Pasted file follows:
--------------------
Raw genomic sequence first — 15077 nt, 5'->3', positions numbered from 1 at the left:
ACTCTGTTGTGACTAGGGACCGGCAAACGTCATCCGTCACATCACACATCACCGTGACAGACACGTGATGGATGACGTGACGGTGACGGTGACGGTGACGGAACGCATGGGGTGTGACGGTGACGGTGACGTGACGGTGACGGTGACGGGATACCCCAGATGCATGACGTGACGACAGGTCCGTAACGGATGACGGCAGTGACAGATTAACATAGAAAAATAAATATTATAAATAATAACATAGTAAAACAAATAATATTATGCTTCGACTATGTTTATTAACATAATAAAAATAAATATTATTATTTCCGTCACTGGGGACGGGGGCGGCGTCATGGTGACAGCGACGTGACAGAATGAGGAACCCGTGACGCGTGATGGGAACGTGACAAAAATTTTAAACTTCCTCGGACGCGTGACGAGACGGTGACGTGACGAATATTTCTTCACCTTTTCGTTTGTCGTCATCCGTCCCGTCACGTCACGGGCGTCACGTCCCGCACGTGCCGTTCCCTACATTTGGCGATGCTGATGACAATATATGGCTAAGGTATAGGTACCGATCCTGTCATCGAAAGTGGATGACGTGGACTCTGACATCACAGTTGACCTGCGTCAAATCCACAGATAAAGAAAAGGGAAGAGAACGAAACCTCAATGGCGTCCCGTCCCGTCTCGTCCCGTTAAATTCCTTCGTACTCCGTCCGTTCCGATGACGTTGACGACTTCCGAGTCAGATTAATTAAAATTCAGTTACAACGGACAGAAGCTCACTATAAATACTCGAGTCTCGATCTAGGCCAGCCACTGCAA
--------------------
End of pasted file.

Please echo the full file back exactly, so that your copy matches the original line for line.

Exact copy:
Raw genomic sequence first — 15077 nt, 5'->3', positions numbered from 1 at the left:
ACTCTGTTGTGACTAGGGACCGGCAAACGTCATCCGTCACATCACACATCACCGTGACAGACACGTGATGGATGACGTGACGGTGACGGTGACGGTGACGGAACGCATGGGGTGTGACGGTGACGGTGACGTGACGGTGACGGTGACGGGATACCCCAGATGCATGACGTGACGACAGGTCCGTAACGGATGACGGCAGTGACAGATTAACATAGAAAAATAAATATTATAAATAATAACATAGTAAAACAAATAATATTATGCTTCGACTATGTTTATTAACATAATAAAAATAAATATTATTATTTCCGTCACTGGGGACGGGGGCGGCGTCATGGTGACAGCGACGTGACAGAATGAGGAACCCGTGACGCGTGATGGGAACGTGACAAAAATTTTAAACTTCCTCGGACGCGTGACGAGACGGTGACGTGACGAATATTTCTTCACCTTTTCGTTTGTCGTCATCCGTCCCGTCACGTCACGGGCGTCACGTCCCGCACGTGCCGTTCCCTACATTTGGCGATGCTGATGACAATATATGGCTAAGGTATAGGTACCGATCCTGTCATCGAAAGTGGATGACGTGGACTCTGACATCACAGTTGACCTGCGTCAAATCCACAGATAAAGAAAAGGGAAGAGAACGAAACCTCAATGGCGTCCCGTCCCGTCTCGTCCCGTTAAATTCCTTCGTACTCCGTCCGTTCCGATGACGTTGACGACTTCCGAGTCAGATTAATTAAAATTCAGTTACAACGGACAGAAGCTCACTATAAATACTCGAGTCTCGATCTAGGCCAGCCACTGCAA